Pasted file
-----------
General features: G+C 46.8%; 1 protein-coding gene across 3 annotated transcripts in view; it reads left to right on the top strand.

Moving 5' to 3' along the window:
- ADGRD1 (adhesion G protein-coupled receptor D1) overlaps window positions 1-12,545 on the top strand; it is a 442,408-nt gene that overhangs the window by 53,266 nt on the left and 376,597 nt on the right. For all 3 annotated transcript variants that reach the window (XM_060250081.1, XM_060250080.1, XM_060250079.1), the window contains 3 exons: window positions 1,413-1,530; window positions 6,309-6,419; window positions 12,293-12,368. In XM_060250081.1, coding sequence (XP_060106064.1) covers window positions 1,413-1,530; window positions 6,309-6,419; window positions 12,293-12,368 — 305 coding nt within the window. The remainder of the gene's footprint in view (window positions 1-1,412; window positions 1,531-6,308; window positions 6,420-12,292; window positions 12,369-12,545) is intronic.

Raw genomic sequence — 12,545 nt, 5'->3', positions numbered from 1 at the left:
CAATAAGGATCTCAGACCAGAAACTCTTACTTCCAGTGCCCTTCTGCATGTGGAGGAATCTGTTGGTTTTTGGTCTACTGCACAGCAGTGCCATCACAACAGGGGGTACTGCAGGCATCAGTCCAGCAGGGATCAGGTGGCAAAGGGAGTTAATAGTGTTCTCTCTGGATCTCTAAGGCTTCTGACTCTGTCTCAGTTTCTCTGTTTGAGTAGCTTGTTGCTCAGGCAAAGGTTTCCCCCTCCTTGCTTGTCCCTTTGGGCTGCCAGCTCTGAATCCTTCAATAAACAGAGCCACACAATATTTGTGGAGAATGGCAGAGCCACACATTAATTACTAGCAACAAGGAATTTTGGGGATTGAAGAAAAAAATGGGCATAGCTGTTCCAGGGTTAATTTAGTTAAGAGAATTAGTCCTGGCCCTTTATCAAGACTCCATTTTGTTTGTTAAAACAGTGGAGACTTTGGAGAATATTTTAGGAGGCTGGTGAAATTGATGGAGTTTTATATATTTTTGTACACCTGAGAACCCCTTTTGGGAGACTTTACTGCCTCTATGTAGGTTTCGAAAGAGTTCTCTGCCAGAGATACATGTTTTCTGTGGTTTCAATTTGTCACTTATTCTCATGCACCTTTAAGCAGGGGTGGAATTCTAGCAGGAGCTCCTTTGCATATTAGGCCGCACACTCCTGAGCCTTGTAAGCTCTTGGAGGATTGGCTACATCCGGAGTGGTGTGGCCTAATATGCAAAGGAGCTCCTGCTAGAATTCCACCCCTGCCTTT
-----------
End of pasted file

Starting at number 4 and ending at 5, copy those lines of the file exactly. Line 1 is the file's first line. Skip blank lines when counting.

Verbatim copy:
Raw genomic sequence — 12,545 nt, 5'->3', positions numbered from 1 at the left:
CAATAAGGATCTCAGACCAGAAACTCTTACTTCCAGTGCCCTTCTGCATGTGGAGGAATCTGTTGGTTTTTGGTCTACTGCACAGCAGTGCCATCACAACAGGGGGTACTGCAGGCATCAGTCCAGCAGGGATCAGGTGGCAAAGGGAGTTAATAGTGTTCTCTCTGGATCTCTAAGGCTTCTGACTCTGTCTCAGTTTCTCTGTTTGAGTAGCTTGTTGCTCAGGCAAAGGTTTCCCCCTCCTTGCTTGTCCCTTTGGGCTGCCAGCTCTGAATCCTTCAATAAACAGAGCCACACAATATTTGTGGAGAATGGCAGAGCCACACATTAATTACTAGCAACAAGGAATTTTGGGGATTGAAGAAAAAAATGGGCATAGCTGTTCCAGGGTTAATTTAGTTAAGAGAATTAGTCCTGGCCCTTTATCAAGACTCCATTTTGTTTGTTAAAACAGTGGAGACTTTGGAGAATATTTTAGGAGGCTGGTGAAATTGATGGAGTTTTATATATTTTTGTACACCTGAGAACCCCTTTTGGGAGACTTTACTGCCTCTATGTAGGTTTCGAAAGAGTTCTCTGCCAGAGATACATGTTTTCTGTGGTTTCAATTTGTCACTTATTCTCATGCACCTTTAAGCAGGGGTGGAATTCTAGCAGGAGCTCCTTTGCATATTAGGCCGCACACTCCTGAGCCTTGTAAGCTCTTGGAGGATTGGCTACATCCGGAGTGGTGTGGCCTAATATGCAAAGGAGCTCCTGCTAGAATTCCACCCCTGCCTTT